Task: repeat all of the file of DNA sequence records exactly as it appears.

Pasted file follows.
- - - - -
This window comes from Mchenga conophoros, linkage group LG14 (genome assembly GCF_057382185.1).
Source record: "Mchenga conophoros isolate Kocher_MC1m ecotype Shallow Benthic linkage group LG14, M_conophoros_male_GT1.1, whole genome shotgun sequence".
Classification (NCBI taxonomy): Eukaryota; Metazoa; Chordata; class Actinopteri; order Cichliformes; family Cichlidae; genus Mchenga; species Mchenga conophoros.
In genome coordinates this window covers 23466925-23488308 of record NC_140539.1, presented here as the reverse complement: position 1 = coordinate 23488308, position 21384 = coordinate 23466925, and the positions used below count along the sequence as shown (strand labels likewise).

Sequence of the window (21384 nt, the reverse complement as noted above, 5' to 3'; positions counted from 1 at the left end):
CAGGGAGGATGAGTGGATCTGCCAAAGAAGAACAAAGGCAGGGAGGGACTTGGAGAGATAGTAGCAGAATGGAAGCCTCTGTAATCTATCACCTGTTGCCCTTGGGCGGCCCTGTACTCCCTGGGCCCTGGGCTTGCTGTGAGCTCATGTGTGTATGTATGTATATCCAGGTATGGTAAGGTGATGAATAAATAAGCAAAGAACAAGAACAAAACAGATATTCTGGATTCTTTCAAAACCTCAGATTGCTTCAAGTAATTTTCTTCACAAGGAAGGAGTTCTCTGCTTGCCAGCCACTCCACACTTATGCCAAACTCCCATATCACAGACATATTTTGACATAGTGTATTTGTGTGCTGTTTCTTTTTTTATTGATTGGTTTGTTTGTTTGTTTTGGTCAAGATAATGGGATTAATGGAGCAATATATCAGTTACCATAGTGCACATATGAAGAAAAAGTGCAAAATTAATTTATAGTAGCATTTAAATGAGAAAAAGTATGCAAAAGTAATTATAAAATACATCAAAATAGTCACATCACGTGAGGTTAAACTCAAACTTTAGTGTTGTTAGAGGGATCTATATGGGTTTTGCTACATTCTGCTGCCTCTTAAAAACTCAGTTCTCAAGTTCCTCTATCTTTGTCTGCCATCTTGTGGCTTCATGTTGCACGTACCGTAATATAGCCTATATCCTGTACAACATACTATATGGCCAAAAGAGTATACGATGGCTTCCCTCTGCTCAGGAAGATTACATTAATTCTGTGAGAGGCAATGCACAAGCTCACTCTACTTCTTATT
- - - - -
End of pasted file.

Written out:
This window comes from Mchenga conophoros, linkage group LG14 (genome assembly GCF_057382185.1).
Source record: "Mchenga conophoros isolate Kocher_MC1m ecotype Shallow Benthic linkage group LG14, M_conophoros_male_GT1.1, whole genome shotgun sequence".
Classification (NCBI taxonomy): Eukaryota; Metazoa; Chordata; class Actinopteri; order Cichliformes; family Cichlidae; genus Mchenga; species Mchenga conophoros.
In genome coordinates this window covers 23466925-23488308 of record NC_140539.1, presented here as the reverse complement: position 1 = coordinate 23488308, position 21384 = coordinate 23466925, and the positions used below count along the sequence as shown (strand labels likewise).

Sequence of the window (21384 nt, the reverse complement as noted above, 5' to 3'; positions counted from 1 at the left end):
CAGGGAGGATGAGTGGATCTGCCAAAGAAGAACAAAGGCAGGGAGGGACTTGGAGAGATAGTAGCAGAATGGAAGCCTCTGTAATCTATCACCTGTTGCCCTTGGGCGGCCCTGTACTCCCTGGGCCCTGGGCTTGCTGTGAGCTCATGTGTGTATGTATGTATATCCAGGTATGGTAAGGTGATGAATAAATAAGCAAAGAACAAGAACAAAACAGATATTCTGGATTCTTTCAAAACCTCAGATTGCTTCAAGTAATTTTCTTCACAAGGAAGGAGTTCTCTGCTTGCCAGCCACTCCACACTTATGCCAAACTCCCATATCACAGACATATTTTGACATAGTGTATTTGTGTGCTGTTTCTTTTTTTATTGATTGGTTTGTTTGTTTGTTTTGGTCAAGATAATGGGATTAATGGAGCAATATATCAGTTACCATAGTGCACATATGAAGAAAAAGTGCAAAATTAATTTATAGTAGCATTTAAATGAGAAAAAGTATGCAAAAGTAATTATAAAATACATCAAAATAGTCACATCACGTGAGGTTAAACTCAAACTTTAGTGTTGTTAGAGGGATCTATATGGGTTTTGCTACATTCTGCTGCCTCTTAAAAACTCAGTTCTCAAGTTCCTCTATCTTTGTCTGCCATCTTGTGGCTTCATGTTGCACGTACCGTAATATAGCCTATATCCTGTACAACATACTATATGGCCAAAAGAGTATACGATGGCTTCCCTCTGCTCAGGAAGATTACATTAATTCTGTGAGAGGCAATGCACAAGCTCACTCTACTTCTTATT